No other consents of the Scottish Parliament, the Northern Ireland Assembly or the National Assembly for Wales are required. However, their Presiding Officers/Speakers and Ministers in Scotland, Northern Ireland and Wales have been consulted about clause 1, given that the same grounds for disqualifying MPs apply to Members of the Scottish Parliament, Northern Ireland Assembly and National Assembly for Wales and section 141 of the Mental Health Act 1983 also applies to those Members.

commentary on clauses

Clause 1: Members of Parliament etc.

11. Clause 1 removes a discriminatory measure affecting Members of Parliament and members of the devolved bodies. Subsection (1) repeals section 141 of the Mental Health Act 1983. Its effect will mean MPs and members of the devolved bodies will no longer automatically lose their seats if they are detained in hospital under the Mental Health Act for more than six months.

12. Subsection (2) abolishes any common law rule underpinning the procedural mechanism of section 141, which would either prevent a person from being elected as, or disqualify them from their position as, an MP or member of a devolved body on the ground of mental illness. Although it is not clear how the courts would interpret the rule today, the leading commentators say that there has been a common law rule that says "idiots are disqualified for election to Parliament and lunatics are disqualified in their non-lucid intervals" (Parker’s Law and Conduct of Elections, paragraph 5.6). Each of the Scotland Act 1998, the Northern Ireland Act 1998 and the Government of Wales Act 2006 provides that a person who is disqualified from being a member of the Westminster Parliament is disqualified from being a member of the Scottish Parliament, Northern Ireland Assembly or National Assembly for Wales, as the case may be.

13. Subsection (3) gives effect to the Schedule which contains consequential amendments of Acts of Parliament, including those which have the effect equivalent to that set out in Clause 1, in respect of:

· Members of the Scottish Parliament (P aragraph 2 )

· Members of the National Assembly for Wales ( P aragraph s 3 and 5 )

· Members of the Northern Ireland Assembly (P aragraph 4 )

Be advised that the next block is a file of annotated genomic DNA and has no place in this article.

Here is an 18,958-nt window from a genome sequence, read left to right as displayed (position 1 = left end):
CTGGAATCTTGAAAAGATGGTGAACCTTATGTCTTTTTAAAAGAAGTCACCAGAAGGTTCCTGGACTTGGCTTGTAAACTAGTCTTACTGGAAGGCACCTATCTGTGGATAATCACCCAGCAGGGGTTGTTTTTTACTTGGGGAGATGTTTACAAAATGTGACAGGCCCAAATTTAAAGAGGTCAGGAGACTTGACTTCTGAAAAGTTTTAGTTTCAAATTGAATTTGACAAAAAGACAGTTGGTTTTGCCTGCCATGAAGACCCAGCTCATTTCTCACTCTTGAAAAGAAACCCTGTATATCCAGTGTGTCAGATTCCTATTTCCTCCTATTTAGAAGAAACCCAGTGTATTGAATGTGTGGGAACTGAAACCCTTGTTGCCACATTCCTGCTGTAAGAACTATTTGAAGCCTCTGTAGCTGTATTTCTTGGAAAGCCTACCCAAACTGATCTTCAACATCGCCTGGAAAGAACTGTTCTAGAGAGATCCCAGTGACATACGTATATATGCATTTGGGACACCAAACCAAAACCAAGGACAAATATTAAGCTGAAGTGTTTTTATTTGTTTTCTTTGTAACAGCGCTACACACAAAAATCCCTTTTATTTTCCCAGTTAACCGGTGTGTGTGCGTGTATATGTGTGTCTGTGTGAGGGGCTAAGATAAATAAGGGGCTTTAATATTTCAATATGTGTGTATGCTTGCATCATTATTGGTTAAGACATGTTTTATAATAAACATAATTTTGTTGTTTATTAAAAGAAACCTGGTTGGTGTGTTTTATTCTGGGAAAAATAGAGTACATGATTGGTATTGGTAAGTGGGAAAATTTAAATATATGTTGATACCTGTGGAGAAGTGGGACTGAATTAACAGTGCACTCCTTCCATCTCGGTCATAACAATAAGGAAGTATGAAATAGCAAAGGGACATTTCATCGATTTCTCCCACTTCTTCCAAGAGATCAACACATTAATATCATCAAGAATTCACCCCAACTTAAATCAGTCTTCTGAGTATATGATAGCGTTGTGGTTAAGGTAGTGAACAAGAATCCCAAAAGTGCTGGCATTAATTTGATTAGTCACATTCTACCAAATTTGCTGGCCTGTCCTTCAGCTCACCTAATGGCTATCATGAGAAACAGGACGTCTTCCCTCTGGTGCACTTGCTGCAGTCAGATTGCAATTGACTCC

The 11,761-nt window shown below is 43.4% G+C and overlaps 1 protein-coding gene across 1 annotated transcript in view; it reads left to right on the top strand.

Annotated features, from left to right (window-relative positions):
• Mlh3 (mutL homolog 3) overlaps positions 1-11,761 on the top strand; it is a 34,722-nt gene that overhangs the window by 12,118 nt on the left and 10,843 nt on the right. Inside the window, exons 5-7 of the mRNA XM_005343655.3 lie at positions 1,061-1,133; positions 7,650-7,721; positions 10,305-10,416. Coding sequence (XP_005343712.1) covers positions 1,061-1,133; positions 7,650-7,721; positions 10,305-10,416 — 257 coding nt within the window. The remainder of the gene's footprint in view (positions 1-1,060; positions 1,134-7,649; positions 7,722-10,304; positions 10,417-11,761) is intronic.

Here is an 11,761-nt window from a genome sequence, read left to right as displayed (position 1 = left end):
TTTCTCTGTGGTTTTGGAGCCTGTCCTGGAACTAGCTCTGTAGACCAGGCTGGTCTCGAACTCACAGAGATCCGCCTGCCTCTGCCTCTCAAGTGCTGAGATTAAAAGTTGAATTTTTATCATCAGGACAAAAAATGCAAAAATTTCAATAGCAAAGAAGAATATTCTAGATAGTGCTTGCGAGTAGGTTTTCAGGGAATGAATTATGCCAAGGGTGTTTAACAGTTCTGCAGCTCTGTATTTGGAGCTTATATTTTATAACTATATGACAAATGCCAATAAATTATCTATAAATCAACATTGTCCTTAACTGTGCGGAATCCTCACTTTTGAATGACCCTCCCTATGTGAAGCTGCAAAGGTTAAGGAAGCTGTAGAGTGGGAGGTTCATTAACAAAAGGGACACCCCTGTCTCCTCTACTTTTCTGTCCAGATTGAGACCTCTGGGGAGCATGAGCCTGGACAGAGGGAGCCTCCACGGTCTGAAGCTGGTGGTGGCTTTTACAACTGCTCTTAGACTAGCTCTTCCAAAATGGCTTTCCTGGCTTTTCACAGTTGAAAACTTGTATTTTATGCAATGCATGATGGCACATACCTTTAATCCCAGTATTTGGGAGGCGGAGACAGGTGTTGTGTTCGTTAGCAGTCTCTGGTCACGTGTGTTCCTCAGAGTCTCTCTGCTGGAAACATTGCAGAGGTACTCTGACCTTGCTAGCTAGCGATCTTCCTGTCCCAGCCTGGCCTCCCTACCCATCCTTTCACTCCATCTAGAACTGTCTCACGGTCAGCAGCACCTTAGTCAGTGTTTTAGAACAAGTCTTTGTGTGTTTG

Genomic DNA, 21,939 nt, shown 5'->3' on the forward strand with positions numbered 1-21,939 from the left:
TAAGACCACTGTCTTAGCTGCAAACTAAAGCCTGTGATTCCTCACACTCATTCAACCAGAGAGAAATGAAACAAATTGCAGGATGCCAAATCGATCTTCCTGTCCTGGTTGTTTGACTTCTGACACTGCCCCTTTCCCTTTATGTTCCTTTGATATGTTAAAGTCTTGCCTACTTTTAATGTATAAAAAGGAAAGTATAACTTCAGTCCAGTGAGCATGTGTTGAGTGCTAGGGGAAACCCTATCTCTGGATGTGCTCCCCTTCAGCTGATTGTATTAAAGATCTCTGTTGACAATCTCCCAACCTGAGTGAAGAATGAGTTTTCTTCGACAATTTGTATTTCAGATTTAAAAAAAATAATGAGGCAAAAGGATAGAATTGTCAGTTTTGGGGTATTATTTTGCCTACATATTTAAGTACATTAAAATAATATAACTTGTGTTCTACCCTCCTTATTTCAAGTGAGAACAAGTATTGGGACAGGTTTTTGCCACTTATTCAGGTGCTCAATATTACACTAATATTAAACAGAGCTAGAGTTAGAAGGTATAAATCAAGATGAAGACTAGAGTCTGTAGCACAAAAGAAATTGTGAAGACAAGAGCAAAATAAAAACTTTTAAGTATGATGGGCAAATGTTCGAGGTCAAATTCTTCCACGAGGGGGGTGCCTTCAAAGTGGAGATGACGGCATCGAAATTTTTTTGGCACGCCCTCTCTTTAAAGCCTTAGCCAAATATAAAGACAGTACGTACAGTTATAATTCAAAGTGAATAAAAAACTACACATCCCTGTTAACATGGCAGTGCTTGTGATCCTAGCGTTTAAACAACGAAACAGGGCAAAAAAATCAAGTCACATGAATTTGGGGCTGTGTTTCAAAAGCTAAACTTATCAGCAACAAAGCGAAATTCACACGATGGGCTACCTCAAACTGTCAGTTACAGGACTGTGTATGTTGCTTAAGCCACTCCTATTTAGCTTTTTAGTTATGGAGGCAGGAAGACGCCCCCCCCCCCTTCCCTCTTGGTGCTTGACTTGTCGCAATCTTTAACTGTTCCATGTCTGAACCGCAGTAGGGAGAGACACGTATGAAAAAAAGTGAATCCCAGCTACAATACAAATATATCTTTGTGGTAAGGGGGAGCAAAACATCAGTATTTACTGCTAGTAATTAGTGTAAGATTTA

Clause 2: Jurors

14. At present section 1(1) of the Juries Act 1974 provides that a "mentally disordered person" is not qualified to serve as a juror. Paragraph 1 of Schedule 1 to the Juries Act 1974 includes within the definition of "mentally disordered person" people who suffer, or have suffered, from a mental disorder (within the meaning of the Mental Health Act 1983) and as a result are either resident in a hospital or similar institution or regularly attend a medical practitioner for treatment.

15. Clause 2 removes all references to the disqualification of a "mentally disordered person" from the Juries Act 1974 and more clearly defines the persons who are disqualified for jury service for reasons related to a mental health condition. The primary practical effect of Clause 2 will be to qualify a person voluntarily receiving regular treatment for a mental disorder, but not resident in a hospital or similar institution, to serve as a juror.

16. Clause 2 provides that persons liable to be detained under the Mental Health Act 1983 and those who are resident in a hospital on account of a mental disorder (as defined by the Mental Health Act 1983) will, as now, be disqualified from jury service. Clause 2 does not otherwise affect qualification for jury service under the Juries Act 1974, so that, for example, a person subject to guardianship or a community treatment order under the Mental Health Act 1983 will continue to be disqualified for jury service.